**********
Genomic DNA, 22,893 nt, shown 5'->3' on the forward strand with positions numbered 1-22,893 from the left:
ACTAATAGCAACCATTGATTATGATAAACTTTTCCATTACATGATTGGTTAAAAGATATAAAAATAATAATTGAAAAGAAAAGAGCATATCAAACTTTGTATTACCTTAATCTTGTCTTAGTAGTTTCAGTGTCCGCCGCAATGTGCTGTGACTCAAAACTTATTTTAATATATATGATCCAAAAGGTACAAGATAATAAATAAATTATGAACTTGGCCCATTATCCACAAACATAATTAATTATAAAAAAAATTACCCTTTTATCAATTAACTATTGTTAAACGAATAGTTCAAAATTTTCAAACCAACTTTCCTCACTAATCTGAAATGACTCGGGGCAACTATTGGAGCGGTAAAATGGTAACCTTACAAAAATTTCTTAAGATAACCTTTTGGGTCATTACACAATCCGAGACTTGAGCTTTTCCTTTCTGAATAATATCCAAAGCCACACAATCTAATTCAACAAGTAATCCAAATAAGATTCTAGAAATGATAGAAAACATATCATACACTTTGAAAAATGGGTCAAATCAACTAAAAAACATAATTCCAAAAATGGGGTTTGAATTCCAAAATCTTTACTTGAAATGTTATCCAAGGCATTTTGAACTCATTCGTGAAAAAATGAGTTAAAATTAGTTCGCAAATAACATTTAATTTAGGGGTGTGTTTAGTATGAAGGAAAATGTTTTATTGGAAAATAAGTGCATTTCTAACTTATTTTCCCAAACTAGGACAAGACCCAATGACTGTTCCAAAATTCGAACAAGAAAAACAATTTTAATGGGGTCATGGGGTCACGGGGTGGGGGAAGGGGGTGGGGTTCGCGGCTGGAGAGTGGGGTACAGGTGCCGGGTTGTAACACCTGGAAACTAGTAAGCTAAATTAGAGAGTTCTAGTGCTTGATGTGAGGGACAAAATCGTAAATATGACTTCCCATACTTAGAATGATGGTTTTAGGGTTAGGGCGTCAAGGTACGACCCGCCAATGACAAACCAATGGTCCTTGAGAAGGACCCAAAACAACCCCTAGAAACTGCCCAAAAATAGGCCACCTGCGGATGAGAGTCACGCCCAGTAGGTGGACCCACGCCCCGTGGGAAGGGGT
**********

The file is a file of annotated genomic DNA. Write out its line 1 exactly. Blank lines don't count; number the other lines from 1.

Genomic DNA, 22,893 nt, shown 5'->3' on the forward strand with positions numbered 1-22,893 from the left: